When I made clear the next day to my friend that I’d been assaulted, he asked his friend about what had happened. The man, I heard, went ballistic. Said I was lying. Said he’d never do such a thing. Said I’d been asking for it.
“He was really upset,” said my friend. “He’s a good guy,” said my friend.
I’d never been kissed before. I wouldn’t even know for what I’d be asking. But maybe, I thought, it was somehow my fault. Like so many times in which I’ve been gaslit, I categorized it under things that were my fault.
Other things I told myself: “It was not that bad.” “I wasn’t raped.” “Others have been through worse.”
I did not talk to that friend again for fifteen years. I excised the whole incident out of my life. Made up another first kiss story. I told myself it never happened.
The first time I had sex, I was still in that freshman year of college, eighteen years old. Late by many people’s standards, early by others’. I hadn’t planned on losing my virginity. By then, I had a boyfriend. He and I hadn’t discussed having sex—and if we had, I would have said I didn’t want to lose my virginity, not for a long time to come. And, in hindsight, not with him.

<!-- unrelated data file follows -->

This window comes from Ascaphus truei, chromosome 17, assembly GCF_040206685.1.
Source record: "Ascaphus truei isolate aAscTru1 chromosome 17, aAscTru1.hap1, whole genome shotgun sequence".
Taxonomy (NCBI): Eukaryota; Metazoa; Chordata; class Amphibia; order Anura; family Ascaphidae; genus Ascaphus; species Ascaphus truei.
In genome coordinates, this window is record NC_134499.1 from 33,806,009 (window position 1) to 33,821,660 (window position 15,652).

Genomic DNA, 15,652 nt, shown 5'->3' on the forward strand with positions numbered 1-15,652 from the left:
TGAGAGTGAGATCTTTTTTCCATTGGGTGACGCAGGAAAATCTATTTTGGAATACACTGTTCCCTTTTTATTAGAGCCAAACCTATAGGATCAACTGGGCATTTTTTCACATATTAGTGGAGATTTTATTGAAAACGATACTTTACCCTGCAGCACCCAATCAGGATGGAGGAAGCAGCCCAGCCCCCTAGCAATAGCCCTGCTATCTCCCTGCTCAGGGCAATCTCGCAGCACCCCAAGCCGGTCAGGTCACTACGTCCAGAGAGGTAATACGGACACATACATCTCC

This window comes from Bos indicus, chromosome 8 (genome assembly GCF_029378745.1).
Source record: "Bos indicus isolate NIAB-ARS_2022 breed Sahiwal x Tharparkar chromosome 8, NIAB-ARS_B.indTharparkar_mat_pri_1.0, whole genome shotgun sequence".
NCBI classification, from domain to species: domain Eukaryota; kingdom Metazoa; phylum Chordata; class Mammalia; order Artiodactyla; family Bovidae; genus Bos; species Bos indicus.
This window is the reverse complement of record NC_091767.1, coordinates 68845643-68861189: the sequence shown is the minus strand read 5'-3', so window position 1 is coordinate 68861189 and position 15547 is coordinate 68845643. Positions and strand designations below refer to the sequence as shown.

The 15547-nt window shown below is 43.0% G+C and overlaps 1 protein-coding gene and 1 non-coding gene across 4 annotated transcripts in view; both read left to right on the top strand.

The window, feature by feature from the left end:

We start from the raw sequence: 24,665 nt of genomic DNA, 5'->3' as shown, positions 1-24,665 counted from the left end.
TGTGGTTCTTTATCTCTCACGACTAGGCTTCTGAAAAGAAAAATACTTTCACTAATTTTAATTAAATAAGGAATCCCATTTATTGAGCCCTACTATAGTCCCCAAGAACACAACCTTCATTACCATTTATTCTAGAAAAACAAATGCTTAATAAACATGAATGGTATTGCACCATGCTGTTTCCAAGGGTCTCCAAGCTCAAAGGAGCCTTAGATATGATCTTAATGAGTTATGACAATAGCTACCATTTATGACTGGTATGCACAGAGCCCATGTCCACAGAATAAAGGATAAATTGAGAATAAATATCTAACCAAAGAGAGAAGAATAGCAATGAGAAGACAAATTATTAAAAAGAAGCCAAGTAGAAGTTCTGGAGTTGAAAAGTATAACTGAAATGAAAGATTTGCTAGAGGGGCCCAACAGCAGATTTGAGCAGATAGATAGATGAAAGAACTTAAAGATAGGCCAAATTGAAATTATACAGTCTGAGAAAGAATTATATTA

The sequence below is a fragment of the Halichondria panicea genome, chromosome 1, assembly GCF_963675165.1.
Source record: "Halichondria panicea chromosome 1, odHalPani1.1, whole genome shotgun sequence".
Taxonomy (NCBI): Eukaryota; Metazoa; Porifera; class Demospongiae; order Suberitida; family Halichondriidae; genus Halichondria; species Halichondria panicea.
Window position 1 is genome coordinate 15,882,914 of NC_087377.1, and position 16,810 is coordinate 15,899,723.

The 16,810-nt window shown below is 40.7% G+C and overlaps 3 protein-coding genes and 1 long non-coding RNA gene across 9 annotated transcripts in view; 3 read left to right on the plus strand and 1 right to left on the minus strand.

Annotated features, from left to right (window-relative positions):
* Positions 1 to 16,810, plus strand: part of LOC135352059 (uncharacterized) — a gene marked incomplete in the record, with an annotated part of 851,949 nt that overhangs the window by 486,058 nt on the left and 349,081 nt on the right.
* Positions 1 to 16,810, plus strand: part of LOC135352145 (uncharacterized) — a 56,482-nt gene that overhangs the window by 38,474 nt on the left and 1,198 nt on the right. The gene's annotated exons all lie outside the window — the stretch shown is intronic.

But things got heated. My body responded to intimacy—we were kissing and groping each other, then rubbing each other, then rubbing against each other—and I was okay with that. We had done that all before. My boyfriend, who himself was not a virgin, who didn’t ask for consent, who knew I embraced my virginity, decided my body’s response—yes, I was wet—trumped all. And before I knew it, he was inside of me.
“Remember this moment forever,” he said. And I thought what he said was creepy, even then.
I did remember that moment forever. I remember turning my head out the seventh-floor window, the hills shrouded by fog. I remember the unsteady feeling of walking on air. I was dissociating. My mind was leaving the room and leaving my body as if his body had pushed me aside from myself.
I saw all my promises being erased. And I was not the one erasing them. Or had I? Had I allowed this to happen? I swept it under things that were my fault.
Instead of telling myself I did not deserve to be dismissed, I told myself I was not deserving of love. I told myself I was not deserving of a trusting relationship. My mother once told me, “When you have a white handkerchief and it gets dirty, it will never be as white as it was when new.” I had been irrevocably stained. I felt ruined. I was angry, mostly at myself. And I began to punish myself and others.